• Leadership: Ownership

Posted by: kidhelper on Saturday, October 29th, 2011

Leadership: Ownership

How do you create ownership in programming? How do create an environment that is conducive to ownership? How do you deal with saboteurs that seek and destroy a good plan? These are significant questions when it comes to developing new programs in children’s ministry.

There seems to be three ways that churches do this.

1. Some programming can come from the top down, which feels likes the program has been legislated for the followers and they have no voice—their only option is the accept or reject, take it or leave it.

2. Another alternative is to develop programs from the bottom up. This is a grassroots idea that there is agreement on among the rank and file, but the leaders have to be persuaded to come on board.

3. There is another possibility where the administration and the representative leaders come together from the middle and hammer out a plan. This is more of a process of give and take. It usually takes longer to come to conclusions. But the process is participatory and there is more discussion on the pros and cons.

The goal is agreement—a group consensus, if you please, where the group is united on the outcome, and every dissenting voice is heard and considered.

It is unanimous and the group speaks with one voice and the same voice is heard from all who agree, with little or no other story, but the conclusion.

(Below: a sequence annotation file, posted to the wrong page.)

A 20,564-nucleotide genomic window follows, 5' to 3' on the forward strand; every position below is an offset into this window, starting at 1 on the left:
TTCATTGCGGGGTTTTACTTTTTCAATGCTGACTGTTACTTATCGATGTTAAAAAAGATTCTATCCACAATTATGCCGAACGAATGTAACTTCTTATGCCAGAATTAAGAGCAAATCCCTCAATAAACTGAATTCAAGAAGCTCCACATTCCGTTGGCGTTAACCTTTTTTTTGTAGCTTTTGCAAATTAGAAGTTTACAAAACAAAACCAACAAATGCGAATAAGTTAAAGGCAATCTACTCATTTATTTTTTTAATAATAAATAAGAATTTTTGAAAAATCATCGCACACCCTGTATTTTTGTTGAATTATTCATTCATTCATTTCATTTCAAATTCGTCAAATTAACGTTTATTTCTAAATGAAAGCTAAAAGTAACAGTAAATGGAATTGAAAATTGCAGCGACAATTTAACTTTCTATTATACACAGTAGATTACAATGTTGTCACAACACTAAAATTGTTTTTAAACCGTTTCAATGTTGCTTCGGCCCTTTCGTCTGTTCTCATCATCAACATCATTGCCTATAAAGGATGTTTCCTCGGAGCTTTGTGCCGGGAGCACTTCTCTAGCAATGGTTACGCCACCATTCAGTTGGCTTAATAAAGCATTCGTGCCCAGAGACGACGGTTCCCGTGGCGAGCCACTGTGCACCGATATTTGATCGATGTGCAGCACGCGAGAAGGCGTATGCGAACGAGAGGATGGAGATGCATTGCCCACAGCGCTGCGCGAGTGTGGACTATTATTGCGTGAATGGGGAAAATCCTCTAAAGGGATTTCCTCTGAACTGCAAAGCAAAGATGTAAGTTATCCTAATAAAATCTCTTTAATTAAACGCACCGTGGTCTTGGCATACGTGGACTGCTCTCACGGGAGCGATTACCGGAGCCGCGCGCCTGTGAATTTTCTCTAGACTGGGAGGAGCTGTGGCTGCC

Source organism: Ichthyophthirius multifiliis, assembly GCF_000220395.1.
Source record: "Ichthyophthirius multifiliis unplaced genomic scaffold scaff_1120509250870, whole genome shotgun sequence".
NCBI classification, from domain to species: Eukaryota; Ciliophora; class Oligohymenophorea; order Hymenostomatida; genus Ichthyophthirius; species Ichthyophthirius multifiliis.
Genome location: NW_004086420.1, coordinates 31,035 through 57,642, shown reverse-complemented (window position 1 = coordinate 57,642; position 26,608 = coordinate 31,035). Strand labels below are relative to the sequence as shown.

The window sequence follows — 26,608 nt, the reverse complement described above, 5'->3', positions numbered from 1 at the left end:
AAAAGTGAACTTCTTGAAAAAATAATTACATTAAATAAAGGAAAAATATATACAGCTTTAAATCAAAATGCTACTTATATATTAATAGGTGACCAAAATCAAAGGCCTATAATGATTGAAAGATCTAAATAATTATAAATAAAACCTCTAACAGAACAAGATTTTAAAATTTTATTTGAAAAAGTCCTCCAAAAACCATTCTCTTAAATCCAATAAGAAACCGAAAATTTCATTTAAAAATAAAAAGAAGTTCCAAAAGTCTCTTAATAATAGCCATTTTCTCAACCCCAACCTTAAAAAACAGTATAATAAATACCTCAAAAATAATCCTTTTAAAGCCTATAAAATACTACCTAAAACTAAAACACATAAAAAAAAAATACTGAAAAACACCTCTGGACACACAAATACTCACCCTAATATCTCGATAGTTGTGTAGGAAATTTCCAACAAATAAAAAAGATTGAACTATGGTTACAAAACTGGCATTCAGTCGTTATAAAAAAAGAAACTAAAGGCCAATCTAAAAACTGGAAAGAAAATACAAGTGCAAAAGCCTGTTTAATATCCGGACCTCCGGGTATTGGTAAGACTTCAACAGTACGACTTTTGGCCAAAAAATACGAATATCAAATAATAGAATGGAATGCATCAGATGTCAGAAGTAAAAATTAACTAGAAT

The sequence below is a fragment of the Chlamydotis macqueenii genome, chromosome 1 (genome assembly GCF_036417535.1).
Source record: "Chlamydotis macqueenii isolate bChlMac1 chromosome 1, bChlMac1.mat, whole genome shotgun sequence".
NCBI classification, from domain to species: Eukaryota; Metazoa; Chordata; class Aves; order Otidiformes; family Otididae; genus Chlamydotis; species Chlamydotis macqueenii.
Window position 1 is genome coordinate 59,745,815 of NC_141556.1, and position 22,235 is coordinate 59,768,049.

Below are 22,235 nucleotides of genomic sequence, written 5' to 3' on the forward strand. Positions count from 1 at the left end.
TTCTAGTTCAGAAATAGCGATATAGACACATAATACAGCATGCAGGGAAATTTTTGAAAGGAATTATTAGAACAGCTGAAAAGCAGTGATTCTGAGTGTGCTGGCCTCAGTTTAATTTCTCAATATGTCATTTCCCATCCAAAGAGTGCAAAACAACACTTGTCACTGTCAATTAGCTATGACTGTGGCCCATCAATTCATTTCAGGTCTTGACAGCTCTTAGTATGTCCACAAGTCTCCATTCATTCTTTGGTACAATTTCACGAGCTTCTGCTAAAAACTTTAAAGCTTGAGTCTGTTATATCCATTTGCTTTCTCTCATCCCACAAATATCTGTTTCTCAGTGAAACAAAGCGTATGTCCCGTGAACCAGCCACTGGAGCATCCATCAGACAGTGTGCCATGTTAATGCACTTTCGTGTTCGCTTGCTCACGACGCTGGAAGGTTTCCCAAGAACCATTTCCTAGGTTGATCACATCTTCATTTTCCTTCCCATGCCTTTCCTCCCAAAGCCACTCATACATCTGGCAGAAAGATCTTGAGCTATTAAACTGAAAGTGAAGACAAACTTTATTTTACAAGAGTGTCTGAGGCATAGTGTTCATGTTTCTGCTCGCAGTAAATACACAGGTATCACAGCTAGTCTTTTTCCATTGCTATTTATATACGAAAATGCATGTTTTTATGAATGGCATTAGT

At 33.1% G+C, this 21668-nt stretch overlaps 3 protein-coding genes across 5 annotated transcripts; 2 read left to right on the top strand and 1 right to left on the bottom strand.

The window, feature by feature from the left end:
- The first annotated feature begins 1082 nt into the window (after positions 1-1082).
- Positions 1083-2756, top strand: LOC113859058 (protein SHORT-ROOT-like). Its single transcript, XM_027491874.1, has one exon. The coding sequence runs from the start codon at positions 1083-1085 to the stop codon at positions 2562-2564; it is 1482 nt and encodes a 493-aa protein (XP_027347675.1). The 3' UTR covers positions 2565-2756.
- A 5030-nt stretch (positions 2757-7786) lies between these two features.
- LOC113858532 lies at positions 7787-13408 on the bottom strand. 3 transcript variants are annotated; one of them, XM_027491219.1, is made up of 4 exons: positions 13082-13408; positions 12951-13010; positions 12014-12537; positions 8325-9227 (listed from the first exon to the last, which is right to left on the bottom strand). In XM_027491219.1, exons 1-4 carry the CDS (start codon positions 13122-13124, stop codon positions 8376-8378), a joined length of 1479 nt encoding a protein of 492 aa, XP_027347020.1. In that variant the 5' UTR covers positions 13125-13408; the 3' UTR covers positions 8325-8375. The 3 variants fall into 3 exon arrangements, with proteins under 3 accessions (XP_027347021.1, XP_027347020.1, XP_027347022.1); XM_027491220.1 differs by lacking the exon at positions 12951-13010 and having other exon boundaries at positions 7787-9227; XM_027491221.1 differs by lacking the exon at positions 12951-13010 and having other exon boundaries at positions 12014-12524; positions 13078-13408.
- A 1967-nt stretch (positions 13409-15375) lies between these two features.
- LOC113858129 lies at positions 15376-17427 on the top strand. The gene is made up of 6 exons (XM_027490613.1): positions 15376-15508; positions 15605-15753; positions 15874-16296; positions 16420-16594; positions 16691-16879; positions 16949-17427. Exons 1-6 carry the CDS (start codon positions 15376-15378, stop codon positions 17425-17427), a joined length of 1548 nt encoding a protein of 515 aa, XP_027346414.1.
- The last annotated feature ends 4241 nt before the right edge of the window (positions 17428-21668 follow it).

We are in this together!

Here are My Eight Tips for helping CM leaders process for ownership:

  1. You need a good understanding of the problem you are trying to solve before you can enter into a process to recommend a solution.
  2. You must gather the representative leaders who need to weigh in on this process or it will derail or delay the forward movement of any program.
  3. All those that will be affected by this resolution or agreement, will also need time to process the changes.
  4. Anyone absent from the discussion must be brought on board or you risk this person being out of the loop and becoming the resistance to the plan.
  5. Sometimes, a good discussion, with no conclusion, means that it is tabled to be resolved at another time when all can agree. Do your homework.
  6. Once the decision is made and consensus occurs you encourage all to speak of the conclusion as one voice, one message. The emphasis is on the conclusion, not the process.
  7. The best way to implement change is to call for a trial period, to see how it goes and to allow feedback and adjustment. Tentativeness allows time for “by in,” feedback and adjustment.
  8. Processing for long-term change requires more time, go slowly!


“We must, indeed, all hang together, or assuredly we shall all hang separately.”

(Attributed to Benjamin Franklin, at the signing of the Constitution)

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